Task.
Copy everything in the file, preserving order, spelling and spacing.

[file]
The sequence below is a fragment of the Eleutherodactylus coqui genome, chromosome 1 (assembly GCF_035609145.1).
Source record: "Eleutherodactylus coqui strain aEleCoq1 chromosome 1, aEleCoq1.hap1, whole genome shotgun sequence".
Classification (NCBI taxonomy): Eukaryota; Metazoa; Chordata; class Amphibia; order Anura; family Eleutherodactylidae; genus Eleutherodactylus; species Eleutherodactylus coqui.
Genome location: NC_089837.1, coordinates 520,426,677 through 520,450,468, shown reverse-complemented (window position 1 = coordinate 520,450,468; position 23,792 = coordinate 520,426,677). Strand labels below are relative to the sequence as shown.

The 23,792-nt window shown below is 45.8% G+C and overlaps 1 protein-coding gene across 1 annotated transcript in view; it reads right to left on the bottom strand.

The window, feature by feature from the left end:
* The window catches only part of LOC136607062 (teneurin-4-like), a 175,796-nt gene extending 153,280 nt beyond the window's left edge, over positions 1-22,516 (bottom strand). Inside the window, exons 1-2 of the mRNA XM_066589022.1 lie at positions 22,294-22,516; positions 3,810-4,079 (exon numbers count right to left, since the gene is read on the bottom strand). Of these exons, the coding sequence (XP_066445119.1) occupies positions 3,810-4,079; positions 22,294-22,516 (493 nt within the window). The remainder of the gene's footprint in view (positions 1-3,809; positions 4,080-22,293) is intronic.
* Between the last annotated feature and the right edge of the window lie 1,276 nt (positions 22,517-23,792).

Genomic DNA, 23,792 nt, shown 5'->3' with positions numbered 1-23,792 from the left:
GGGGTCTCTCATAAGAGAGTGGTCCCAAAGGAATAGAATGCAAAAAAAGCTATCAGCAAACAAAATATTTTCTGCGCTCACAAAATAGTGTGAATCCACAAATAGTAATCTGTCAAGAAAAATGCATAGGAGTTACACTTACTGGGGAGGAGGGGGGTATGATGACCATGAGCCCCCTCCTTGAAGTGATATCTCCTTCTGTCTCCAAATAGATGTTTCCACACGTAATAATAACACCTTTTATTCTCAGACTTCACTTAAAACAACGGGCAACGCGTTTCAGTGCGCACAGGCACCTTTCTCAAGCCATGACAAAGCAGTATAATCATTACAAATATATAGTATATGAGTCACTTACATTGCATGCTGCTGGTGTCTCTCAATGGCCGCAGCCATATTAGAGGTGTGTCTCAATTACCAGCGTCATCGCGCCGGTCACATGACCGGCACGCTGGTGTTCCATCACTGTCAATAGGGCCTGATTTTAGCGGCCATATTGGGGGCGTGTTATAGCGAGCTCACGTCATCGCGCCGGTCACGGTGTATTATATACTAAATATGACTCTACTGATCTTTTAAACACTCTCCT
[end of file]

The sequence below is a fragment of the Eleutherodactylus coqui genome, chromosome 1 (assembly GCF_035609145.1).
Source record: "Eleutherodactylus coqui strain aEleCoq1 chromosome 1, aEleCoq1.hap1, whole genome shotgun sequence".
Classification (NCBI taxonomy): Eukaryota; Metazoa; Chordata; class Amphibia; order Anura; family Eleutherodactylidae; genus Eleutherodactylus; species Eleutherodactylus coqui.
Genome location: NC_089837.1, coordinates 520,426,677 through 520,450,468, shown reverse-complemented (window position 1 = coordinate 520,450,468; position 23,792 = coordinate 520,426,677). Strand labels below are relative to the sequence as shown.

The 23,792-nt window shown below is 45.8% G+C and overlaps 1 protein-coding gene across 1 annotated transcript in view; it reads right to left on the bottom strand.

The window, feature by feature from the left end:
* The window catches only part of LOC136607062 (teneurin-4-like), a 175,796-nt gene extending 153,280 nt beyond the window's left edge, over positions 1-22,516 (bottom strand). Inside the window, exons 1-2 of the mRNA XM_066589022.1 lie at positions 22,294-22,516; positions 3,810-4,079 (exon numbers count right to left, since the gene is read on the bottom strand). Of these exons, the coding sequence (XP_066445119.1) occupies positions 3,810-4,079; positions 22,294-22,516 (493 nt within the window). The remainder of the gene's footprint in view (positions 1-3,809; positions 4,080-22,293) is intronic.
* Between the last annotated feature and the right edge of the window lie 1,276 nt (positions 22,517-23,792).

Genomic DNA, 23,792 nt, shown 5'->3' with positions numbered 1-23,792 from the left:
GGGGTCTCTCATAAGAGAGTGGTCCCAAAGGAATAGAATGCAAAAAAAGCTATCAGCAAACAAAATATTTTCTGCGCTCACAAAATAGTGTGAATCCACAAATAGTAATCTGTCAAGAAAAATGCATAGGAGTTACACTTACTGGGGAGGAGGGGGGTATGATGACCATGAGCCCCCTCCTTGAAGTGATATCTCCTTCTGTCTCCAAATAGATGTTTCCACACGTAATAATAACACCTTTTATTCTCAGACTTCACTTAAAACAACGGGCAACGCGTTTCAGTGCGCACAGGCACCTTTCTCAAGCCATGACAAAGCAGTATAATCATTACAAATATATAGTATATGAGTCACTTACATTGCATGCTGCTGGTGTCTCTCAATGGCCGCAGCCATATTAGAGGTGTGTCTCAATTACCAGCGTCATCGCGCCGGTCACATGACCGGCACGCTGGTGTTCCATCACTGTCAATAGGGCCTGATTTTAGCGGCCATATTGGGGGCGTGTTATAGCGAGCTCACGTCATCGCGCCGGTCACGGTGTATTATATACTAAATATGACTCTACTGATCTTTTAAACACTCTCCT